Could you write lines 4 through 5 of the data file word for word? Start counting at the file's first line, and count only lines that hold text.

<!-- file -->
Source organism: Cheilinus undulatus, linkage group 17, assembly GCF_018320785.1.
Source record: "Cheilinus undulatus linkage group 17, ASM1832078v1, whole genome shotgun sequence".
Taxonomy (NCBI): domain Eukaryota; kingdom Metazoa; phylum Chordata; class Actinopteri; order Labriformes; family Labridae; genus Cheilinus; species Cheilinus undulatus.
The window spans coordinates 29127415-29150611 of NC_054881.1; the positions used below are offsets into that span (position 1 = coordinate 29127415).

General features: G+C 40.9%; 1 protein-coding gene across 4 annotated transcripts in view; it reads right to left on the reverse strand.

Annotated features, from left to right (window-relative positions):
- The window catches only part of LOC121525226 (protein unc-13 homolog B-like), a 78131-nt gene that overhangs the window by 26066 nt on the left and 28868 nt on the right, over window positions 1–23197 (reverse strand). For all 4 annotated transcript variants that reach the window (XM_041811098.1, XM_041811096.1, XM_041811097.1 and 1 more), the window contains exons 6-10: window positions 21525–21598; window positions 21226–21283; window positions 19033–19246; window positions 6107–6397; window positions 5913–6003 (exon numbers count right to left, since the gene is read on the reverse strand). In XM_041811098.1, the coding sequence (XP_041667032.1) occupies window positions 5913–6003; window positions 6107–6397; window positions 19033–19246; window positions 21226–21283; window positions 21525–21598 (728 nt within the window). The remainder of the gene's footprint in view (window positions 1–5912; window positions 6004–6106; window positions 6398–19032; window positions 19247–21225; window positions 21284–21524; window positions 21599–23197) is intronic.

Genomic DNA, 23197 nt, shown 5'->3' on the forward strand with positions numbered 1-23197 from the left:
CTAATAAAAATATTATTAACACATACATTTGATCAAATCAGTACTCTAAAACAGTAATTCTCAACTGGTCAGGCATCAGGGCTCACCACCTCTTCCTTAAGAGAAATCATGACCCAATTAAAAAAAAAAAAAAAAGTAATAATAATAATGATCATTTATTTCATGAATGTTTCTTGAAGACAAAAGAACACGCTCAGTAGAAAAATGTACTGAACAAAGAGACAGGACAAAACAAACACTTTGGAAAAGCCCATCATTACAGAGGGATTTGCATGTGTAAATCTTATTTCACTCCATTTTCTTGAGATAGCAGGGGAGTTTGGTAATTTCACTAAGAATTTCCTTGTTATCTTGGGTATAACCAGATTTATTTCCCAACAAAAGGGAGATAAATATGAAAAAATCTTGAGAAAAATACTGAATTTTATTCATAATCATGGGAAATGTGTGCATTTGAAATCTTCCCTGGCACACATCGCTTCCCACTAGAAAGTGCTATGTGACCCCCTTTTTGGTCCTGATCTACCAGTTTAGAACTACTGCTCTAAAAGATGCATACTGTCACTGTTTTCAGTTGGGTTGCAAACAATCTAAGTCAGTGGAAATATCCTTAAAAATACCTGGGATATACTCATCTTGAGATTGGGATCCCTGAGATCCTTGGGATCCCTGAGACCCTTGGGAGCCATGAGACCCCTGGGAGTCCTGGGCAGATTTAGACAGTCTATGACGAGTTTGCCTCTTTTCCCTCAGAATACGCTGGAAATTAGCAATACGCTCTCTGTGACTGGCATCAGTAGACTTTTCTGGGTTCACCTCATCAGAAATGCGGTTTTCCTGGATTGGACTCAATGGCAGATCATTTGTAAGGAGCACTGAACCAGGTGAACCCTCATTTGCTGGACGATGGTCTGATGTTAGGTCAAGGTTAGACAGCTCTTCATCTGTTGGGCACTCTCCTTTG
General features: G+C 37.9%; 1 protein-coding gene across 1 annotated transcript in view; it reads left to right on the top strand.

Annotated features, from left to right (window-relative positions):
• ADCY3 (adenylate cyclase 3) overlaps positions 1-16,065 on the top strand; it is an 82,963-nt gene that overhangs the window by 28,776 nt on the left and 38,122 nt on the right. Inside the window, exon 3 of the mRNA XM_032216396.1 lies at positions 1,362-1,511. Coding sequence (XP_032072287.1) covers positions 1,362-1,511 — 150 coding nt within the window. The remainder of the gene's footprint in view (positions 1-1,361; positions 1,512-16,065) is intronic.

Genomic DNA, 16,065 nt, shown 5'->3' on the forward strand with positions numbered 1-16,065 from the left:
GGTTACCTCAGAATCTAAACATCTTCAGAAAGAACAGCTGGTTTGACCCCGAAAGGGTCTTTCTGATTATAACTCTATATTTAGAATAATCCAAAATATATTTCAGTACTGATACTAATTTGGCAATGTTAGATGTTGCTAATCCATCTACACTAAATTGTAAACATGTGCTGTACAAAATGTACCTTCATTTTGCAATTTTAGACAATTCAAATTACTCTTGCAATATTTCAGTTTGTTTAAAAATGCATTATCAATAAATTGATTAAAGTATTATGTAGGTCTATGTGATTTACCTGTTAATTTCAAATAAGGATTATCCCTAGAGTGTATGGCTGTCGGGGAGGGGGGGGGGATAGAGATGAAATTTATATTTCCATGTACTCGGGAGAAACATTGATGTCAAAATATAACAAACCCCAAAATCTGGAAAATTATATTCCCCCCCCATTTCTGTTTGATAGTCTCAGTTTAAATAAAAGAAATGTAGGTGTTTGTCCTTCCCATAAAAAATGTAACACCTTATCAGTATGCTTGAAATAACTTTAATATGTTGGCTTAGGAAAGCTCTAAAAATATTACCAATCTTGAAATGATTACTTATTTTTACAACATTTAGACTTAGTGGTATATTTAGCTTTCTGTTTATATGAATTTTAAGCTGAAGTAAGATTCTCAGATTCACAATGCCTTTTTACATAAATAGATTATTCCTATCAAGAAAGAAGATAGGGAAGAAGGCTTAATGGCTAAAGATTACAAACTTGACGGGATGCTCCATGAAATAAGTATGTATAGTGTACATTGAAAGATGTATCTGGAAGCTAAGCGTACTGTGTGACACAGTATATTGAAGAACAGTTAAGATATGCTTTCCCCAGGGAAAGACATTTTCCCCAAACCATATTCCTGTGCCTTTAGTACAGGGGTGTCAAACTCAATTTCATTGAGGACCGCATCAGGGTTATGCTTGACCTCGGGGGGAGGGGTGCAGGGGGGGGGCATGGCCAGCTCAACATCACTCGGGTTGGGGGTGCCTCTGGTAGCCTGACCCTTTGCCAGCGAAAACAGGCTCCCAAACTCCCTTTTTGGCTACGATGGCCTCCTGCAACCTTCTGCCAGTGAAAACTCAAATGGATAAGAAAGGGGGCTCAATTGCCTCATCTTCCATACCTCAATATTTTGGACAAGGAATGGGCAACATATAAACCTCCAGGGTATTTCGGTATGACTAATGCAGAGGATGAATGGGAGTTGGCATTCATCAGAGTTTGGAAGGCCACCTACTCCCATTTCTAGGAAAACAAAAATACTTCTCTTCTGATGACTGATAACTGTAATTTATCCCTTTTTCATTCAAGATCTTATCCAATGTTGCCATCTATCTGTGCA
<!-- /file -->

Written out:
The window spans coordinates 29127415-29150611 of NC_054881.1; the positions used below are offsets into that span (position 1 = coordinate 29127415).

General features: G+C 40.9%; 1 protein-coding gene across 4 annotated transcripts in view; it reads right to left on the reverse strand.